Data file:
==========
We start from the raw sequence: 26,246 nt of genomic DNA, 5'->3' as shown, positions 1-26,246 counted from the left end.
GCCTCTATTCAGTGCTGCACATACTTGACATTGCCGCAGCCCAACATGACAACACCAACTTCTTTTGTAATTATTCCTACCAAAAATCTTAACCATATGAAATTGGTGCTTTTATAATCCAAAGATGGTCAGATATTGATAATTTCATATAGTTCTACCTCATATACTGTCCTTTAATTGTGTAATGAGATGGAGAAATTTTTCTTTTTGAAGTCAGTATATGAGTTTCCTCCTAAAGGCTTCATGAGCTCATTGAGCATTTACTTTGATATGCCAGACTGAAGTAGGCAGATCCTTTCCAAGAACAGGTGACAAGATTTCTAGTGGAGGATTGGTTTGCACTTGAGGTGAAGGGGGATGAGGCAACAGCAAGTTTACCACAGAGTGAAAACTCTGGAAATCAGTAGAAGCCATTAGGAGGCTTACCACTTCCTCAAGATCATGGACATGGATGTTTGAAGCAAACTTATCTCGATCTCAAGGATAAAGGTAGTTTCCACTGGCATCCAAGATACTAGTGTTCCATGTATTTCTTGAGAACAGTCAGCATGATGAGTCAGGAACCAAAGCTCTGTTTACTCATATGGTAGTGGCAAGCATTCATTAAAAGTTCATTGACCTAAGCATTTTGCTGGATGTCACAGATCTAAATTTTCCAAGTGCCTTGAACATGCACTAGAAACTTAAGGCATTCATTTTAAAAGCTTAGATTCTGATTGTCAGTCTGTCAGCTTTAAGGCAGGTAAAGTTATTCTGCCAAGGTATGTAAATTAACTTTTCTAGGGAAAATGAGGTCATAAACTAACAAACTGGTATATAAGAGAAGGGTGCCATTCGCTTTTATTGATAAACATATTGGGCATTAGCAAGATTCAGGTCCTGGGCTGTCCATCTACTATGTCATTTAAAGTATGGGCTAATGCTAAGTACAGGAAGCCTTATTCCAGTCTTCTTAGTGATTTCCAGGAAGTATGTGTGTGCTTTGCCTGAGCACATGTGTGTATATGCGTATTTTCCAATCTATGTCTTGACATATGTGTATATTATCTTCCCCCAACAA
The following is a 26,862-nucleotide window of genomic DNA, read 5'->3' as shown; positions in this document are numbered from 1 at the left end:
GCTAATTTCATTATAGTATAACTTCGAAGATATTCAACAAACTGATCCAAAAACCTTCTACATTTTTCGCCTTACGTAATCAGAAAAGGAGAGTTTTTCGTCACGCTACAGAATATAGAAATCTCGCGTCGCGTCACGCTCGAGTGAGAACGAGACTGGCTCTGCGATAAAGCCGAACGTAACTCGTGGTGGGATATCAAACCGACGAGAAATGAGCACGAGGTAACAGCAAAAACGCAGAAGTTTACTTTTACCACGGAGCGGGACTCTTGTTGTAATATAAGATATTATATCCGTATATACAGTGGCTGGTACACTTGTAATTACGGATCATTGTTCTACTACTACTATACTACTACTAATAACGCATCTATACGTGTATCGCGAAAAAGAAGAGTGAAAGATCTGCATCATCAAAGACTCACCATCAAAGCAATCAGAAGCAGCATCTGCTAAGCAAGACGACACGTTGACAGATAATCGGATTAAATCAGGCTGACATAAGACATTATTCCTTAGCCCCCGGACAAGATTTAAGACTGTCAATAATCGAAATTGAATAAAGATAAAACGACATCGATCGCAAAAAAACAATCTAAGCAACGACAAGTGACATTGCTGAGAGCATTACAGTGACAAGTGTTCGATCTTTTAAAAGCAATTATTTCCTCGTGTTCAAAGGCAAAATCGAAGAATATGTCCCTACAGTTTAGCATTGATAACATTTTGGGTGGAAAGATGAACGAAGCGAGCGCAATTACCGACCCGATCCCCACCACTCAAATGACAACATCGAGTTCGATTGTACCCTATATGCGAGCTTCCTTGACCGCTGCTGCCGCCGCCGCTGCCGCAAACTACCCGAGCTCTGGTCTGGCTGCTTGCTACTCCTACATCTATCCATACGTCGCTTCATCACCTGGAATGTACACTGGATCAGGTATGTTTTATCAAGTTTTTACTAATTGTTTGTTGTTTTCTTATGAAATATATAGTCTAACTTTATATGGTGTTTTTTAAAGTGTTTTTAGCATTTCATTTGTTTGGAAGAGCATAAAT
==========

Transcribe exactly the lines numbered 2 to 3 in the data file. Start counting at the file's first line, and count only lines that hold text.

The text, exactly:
GCCTCTATTCAGTGCTGCACATACTTGACATTGCCGCAGCCCAACATGACAACACCAACTTCTTTTGTAATTATTCCTACCAAAAATCTTAACCATATGAAATTGGTGCTTTTATAATCCAAAGATGGTCAGATATTGATAATTTCATATAGTTCTACCTCATATACTGTCCTTTAATTGTGTAATGAGATGGAGAAATTTTTCTTTTTGAAGTCAGTATATGAGTTTCCTCCTAAAGGCTTCATGAGCTCATTGAGCATTTACTTTGATATGCCAGACTGAAGTAGGCAGATCCTTTCCAAGAACAGGTGACAAGATTTCTAGTGGAGGATTGGTTTGCACTTGAGGTGAAGGGGGATGAGGCAACAGCAAGTTTACCACAGAGTGAAAACTCTGGAAATCAGTAGAAGCCATTAGGAGGCTTACCACTTCCTCAAGATCATGGACATGGATGTTTGAAGCAAACTTATCTCGATCTCAAGGATAAAGGTAGTTTCCACTGGCATCCAAGATACTAGTGTTCCATGTATTTCTTGAGAACAGTCAGCATGATGAGTCAGGAACCAAAGCTCTGTTTACTCATATGGTAGTGGCAAGCATTCATTAAAAGTTCATTGACCTAAGCATTTTGCTGGATGTCACAGATCTAAATTTTCCAAGTGCCTTGAACATGCACTAGAAACTTAAGGCATTCATTTTAAAAGCTTAGATTCTGATTGTCAGTCTGTCAGCTTTAAGGCAGGTAAAGTTATTCTGCCAAGGTATGTAAATTAACTTTTCTAGGGAAAATGAGGTCATAAACTAACAAACTGGTATATAAGAGAAGGGTGCCATTCGCTTTTATTGATAAACATATTGGGCATTAGCAAGATTCAGGTCCTGGGCTGTCCATCTACTATGTCATTTAAAGTATGGGCTAATGCTAAGTACAGGAAGCCTTATTCCAGTCTTCTTAGTGATTTCCAGGAAGTATGTGTGTGCTTTGCCTGAGCACATGTGTGTATATGCGTATTTTCCAATCTATGTCTTGACATATGTGTATATTATCTTCCCCCAACAA
The following is a 26,862-nucleotide window of genomic DNA, read 5'->3' as shown; positions in this document are numbered from 1 at the left end: